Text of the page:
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Humanist Archives: Oct. 22, 2019, 6:30 a.m. Humanist 33.336 - what we're not ready for

                  Humanist Discussion Group, Vol. 33, No. 336.
            Department of Digital Humanities, King's College London
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        Date: 2019-10-21 10:24:03+00:00
        From: Bill Benzon 
        Subject: Re: [Humanist] 33.333: what we're not ready for

No, Jim, not everyone is required to do the same kind of work. That's not what
I'm asking for.

What I'm asking for is a sustained and serious attempt to conceive of literary
process, the unfolding of a text, word after word, as being (somehow)
computational in kind. That's what I don't see happening. If I'm missing a
substantial body of work, point it out to me, because I don't see it, and
I've been looking for a long time. Here and there we find something, Marie-
Laure Ryan's Possible Worlds, Artificial Intelligence, and Narrative Theory
(1999), there's some mention of story-grammar work in the cognitive
narratology literature (I'm thinking of David Herman's work),
and I've seen a paper or two here and there. But this kind of work hardly
registers in the digital humanities. In Literary Lab Pamphlet 6,
"Operationalizing": or, the Function of Measurement in Modern Literary
Theory (2013), Franco Moretti offered, "Computation has theoretical
consequences possibly, more than any other field of literary study. The time
has come, to make them explicit." Where's the work making those consequences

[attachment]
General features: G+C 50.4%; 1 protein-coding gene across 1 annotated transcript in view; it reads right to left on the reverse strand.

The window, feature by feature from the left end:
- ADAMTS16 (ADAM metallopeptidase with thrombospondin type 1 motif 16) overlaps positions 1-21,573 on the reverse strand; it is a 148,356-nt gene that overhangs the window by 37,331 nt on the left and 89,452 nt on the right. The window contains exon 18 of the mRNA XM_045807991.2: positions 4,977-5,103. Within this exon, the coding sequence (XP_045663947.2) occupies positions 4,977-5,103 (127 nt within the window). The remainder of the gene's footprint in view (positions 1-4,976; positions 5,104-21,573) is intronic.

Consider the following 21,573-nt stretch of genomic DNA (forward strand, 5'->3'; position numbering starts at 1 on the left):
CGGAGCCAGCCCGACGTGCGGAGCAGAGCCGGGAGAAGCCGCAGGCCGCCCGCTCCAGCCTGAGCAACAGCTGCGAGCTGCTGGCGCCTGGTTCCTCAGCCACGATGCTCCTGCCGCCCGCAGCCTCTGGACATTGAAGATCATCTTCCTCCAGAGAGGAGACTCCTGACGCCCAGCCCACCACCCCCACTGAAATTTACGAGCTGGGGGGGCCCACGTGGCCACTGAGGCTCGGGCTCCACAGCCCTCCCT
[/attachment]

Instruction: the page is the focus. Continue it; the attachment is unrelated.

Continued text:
explicit? In his most recent paper (Hidden in Plain Sight: Data Visualization in
the Humanities, New Left Review 118, July August 2019, 86-119), co-authored with
Oleg Sobchuk, he laments the lack of theoretical development in the field (not
all of DH, just computational literary studies) :

> Tree-like, linear, reticulate . . . why should we even care about the shape of
cultural history? We should, because that shape is implicitly a hypothesis about
the forces that operate within history; the tentative, intuitive beginning of a
theoretical framework. "Theories are, even more than laboratory instruments,
the essential tools of the scientist's trade"'", wrote Thomas Kuhn over a half
century ago; too bad we didn't heed his advice. Although the crass anti-
intellectualism of Wired""correlation is enough', "the scientific method
is obsolete'"has fortunately remained an exception, what seems to have
happened is that, as the amount of quantitative evidence at our disposal was
increasing, our attempts at in-depth explanations were losing their strength.
Disclaimers, postponements, ad hoc reactions, false modesty, leaving inferences
"for another day' . . . such have been, far too often, our inconclusive

I hesitate to offer that passage because, as far as I can tell, Moretti's not
calling for the kind of theoretical inquiry I've been referring to, though
what he IS calling for interests me a great deal. I quote it, though, because it
does point up pretty much the same issue. To invoke a cliche, computation is
always the bridesmaid, never the bride.


> On Oct 21, 2019, at 1:47 AM, Humanist  wrote:
>                  Humanist Discussion Group, Vol. 33, No. 333.
>            Department of Digital Humanities, King's College LondonĂ¢\x{80}\x{99}
>                   Hosted by King's Digital Lab
>                       www.dhhumanist.org
>                Submit to: humanist@dhhumanist.org
>        Date: 2019-10-19 07:43:20+00:00
>        From: Jim Rovira 
>        Subject: Re: [Humanist] 33.327: what we're not ready for
> Demonstrating your ignorance here, Bill. And not everyone is required to do
> same kind of work.
> Jim R
> Sent from my iPhone
>> one thing they have refused to
>> do, which is to think about literary processes as somehow, in some measure,
>> computational in kind. And by that I mean doing something more than reading
>> Dreyfus or Searle and wagging your finger. Actually learn a bit about how
>> computation works and see what it tells you about literature. Then they're be
>> something very interesting to computer. Alas, I don't see it happening.

Bill Benzon




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